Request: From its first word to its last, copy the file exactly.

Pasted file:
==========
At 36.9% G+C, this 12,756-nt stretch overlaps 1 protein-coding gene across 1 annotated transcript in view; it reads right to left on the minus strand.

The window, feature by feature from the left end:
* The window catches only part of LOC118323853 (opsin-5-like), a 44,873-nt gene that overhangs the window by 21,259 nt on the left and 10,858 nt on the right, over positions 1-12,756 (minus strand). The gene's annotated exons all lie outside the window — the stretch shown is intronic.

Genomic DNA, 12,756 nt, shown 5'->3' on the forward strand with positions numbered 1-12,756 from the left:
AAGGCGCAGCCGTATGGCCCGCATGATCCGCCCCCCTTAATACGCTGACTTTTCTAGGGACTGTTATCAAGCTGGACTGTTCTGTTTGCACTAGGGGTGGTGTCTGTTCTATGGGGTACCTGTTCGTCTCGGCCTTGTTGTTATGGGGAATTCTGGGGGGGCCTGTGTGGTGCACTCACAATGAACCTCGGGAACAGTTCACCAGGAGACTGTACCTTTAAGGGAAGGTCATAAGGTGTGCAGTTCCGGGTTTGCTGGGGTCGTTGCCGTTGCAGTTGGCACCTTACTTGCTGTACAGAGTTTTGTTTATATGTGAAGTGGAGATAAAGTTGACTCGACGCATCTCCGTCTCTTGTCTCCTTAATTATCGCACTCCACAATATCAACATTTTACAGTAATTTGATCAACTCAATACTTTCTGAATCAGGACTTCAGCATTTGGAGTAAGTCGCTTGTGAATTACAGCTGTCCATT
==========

At 36.9% G+C, this 12,756-nt stretch overlaps 1 protein-coding gene across 1 annotated transcript in view; it reads right to left on the minus strand.

The window, feature by feature from the left end:
* The window catches only part of LOC118323853 (opsin-5-like), a 44,873-nt gene that overhangs the window by 21,259 nt on the left and 10,858 nt on the right, over positions 1-12,756 (minus strand). The gene's annotated exons all lie outside the window — the stretch shown is intronic.

Genomic DNA, 12,756 nt, shown 5'->3' on the forward strand with positions numbered 1-12,756 from the left:
AAGGCGCAGCCGTATGGCCCGCATGATCCGCCCCCCTTAATACGCTGACTTTTCTAGGGACTGTTATCAAGCTGGACTGTTCTGTTTGCACTAGGGGTGGTGTCTGTTCTATGGGGTACCTGTTCGTCTCGGCCTTGTTGTTATGGGGAATTCTGGGGGGGCCTGTGTGGTGCACTCACAATGAACCTCGGGAACAGTTCACCAGGAGACTGTACCTTTAAGGGAAGGTCATAAGGTGTGCAGTTCCGGGTTTGCTGGGGTCGTTGCCGTTGCAGTTGGCACCTTACTTGCTGTACAGAGTTTTGTTTATATGTGAAGTGGAGATAAAGTTGACTCGACGCATCTCCGTCTCTTGTCTCCTTAATTATCGCACTCCACAATATCAACATTTTACAGTAATTTGATCAACTCAATACTTTCTGAATCAGGACTTCAGCATTTGGAGTAAGTCGCTTGTGAATTACAGCTGTCCATT